1st July 2020
Bat rescuers have been called out to an unusual case of 63 baby bats found in daylight and struggling in the heat wave this week.
On Wednesday alarmed Manchester resident Tim Eaton started finding tiny pipistrelle bat pups falling to the ground from his roof, seemingly due to their loft maternity roost becoming too hot during the day. Many more were still inside the roost, apparently abandoned by their mothers.
He said: “I came home around 1.45pm on Wednesday and found 1 bat outside my back door. That was just the start! After ringing the RSPCA they put me in touch with the Bat Helpline. During the next couple of hours myself and my daughters found 40 plus bats! I contacted South Lancashire Bat Group and with their help we counted 60 plus young bats!
Maisy Inston from the emergency National Bat Helpline said: “When the caller rang there were 16 bats walking around on the ground. Lots more were exposed on the roof. Babies were falling down into the garden. Bats were also falling into the neighbour’s property.
“The caller was calm but wanted to know what to do. We advised him on how to safely contain all the grounded bats in a shoebox, wearing gloves. We put him in touch with bat carers from South Lancashire Bat Group who came to the rescue.”
They included Steve Parker, Colleen Keane and Alexia Fish who gathered the babies, rehydrated them with water and checked their condition.
Steve Parker said: “These were our first babies to arrive this year. Not one - but 63 of them! It was a bit of a shock that there were so many. The pups were all between two days and two weeks old. Each one was about the size of a cherry. Operation ‘Return to Mum’ has been in full flow.”
Later, when it had cooled down, the rescuers were able to return the infants to the maternity roost, and then they carefully monitored it and were relieved to finally see many of the mothers returning to collect their pups.
Tim added: “We watched the females come back - quite spectacular. Myself and my family got to bed at 2am! Today I have only seen 1 bat. Looking forward to dusk to see if any bats come back.”
No more babies have climbed out of the roost so far. There was also an exhausted female with a heavy baby attached, on the ground, struggling to take off: “It takes mum a lot of effort to move a baby. They can be one third of the adult bat size when they are born and they are fully grown within 5 weeks,” explained Steve.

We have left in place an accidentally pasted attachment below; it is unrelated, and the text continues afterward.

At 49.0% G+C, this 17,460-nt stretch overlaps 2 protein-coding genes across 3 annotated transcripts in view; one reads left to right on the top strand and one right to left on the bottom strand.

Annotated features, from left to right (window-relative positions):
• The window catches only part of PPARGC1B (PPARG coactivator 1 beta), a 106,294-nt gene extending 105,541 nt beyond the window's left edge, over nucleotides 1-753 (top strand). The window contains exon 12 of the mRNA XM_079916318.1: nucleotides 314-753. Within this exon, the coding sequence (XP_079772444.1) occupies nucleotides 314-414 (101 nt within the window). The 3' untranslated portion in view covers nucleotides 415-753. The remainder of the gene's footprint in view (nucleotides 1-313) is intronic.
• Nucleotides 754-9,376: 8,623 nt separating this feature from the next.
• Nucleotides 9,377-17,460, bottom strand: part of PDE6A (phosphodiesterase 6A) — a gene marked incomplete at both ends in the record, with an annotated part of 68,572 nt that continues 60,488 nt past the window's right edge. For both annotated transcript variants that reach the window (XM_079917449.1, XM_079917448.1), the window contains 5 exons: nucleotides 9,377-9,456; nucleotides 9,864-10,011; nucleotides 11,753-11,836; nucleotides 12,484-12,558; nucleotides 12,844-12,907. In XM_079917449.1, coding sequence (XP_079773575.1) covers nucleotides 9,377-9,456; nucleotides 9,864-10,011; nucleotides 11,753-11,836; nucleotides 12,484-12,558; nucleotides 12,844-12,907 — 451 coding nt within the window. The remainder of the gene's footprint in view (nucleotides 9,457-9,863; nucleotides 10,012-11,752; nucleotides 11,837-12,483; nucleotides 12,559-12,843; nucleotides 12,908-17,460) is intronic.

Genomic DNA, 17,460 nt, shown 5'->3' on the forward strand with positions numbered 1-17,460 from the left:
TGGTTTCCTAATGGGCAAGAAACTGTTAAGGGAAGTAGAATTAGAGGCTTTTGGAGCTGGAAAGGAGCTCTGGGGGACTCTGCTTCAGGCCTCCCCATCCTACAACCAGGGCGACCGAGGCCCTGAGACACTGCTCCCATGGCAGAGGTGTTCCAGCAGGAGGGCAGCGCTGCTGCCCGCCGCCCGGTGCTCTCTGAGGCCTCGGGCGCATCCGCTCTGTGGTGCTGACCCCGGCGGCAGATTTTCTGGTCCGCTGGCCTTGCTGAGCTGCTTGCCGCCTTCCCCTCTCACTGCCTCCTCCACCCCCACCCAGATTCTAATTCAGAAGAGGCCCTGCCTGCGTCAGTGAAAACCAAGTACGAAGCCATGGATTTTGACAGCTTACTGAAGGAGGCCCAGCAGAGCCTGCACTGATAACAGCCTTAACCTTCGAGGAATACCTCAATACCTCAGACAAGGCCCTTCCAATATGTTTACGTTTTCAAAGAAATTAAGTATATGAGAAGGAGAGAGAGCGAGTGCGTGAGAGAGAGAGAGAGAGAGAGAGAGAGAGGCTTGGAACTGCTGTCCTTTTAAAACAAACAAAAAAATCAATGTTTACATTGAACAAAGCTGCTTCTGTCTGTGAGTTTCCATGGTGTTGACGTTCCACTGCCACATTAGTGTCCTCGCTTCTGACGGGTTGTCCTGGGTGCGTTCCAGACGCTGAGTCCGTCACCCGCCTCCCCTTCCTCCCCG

“It is thought the dramatic rise in temperature probably became critical - that it became too much for the mothers, so they flew off somewhere cooler during the day and left their pups behind. When there is warm weather they will try to move somewhere cooler. I saw this happen two years ago, during another heat wave.”
Dr Orly Razgour, bat researcher and senior lecturer in ecology at the University of Exeter, said: “Under global climate change we expect to see an increase in the frequency and severity of heat waves. Heat waves in Australia over the last few years have resulted in mass mortality of tree roosting bats.
“There is not much known about the effects of heat waves on UK bats, but this is exactly the kind of evidence we need to be able to understand and predict impacts of future climate change. What this case shows is that it is not just tree-roosting bats, but also maternity roosts in buildings that are sensitive to the effects of heat waves, and that heat waves can negatively affect the reproductive success of UK bats.”
Maisy paid tribute to all those involved in the baby bat rescue: “This case had a happy ending thanks to the considerate, swift thinking of the home owner and his desire to help bats and the work of our bat team. Our carers and the helpline are on standby in case any further help is needed.”
The National Bat Helpline receives 14,000 enquiries each year from householders with bat roost questions, members of the public who have found injured and grounded bats, plus building trade and planning enquiries. As a result, thousands of bats and their roosts are conserved.
We are only able to do this work thanks to the hard work and dedication of hundreds of volunteers and donations from our charity’s members and supporters, and bat groups around the UK. This includes bat carers who rehabilitate injured bats, roost visitors who help homeowners with bat roosts and volunteers who answer phones on the Out of Hours Helpline in the summer.
The public can support this vital work to help bats by becoming a member. To know more about the Helpline visit this page.
For media enquiries please contact the Bat Conservation Trust on email@example.com
Bat Conservation Trust - www.bats.org.uk
BCT are the leading NGO solely devoted to the conservation of bats and the landscapes on which they rely. We work closely with many organisations including over 100 bat groups across the UK. Bats are unique and play a vital role in our environment but during the last century bat populations suffered severe declines. We are working to secure the future of bats in our ever changing world by tackling the threats to bats, from persecution to loss or roosts and changing land use. As the authoritative voice for bat conservation we work locally, nationally, across Europe and internationally.
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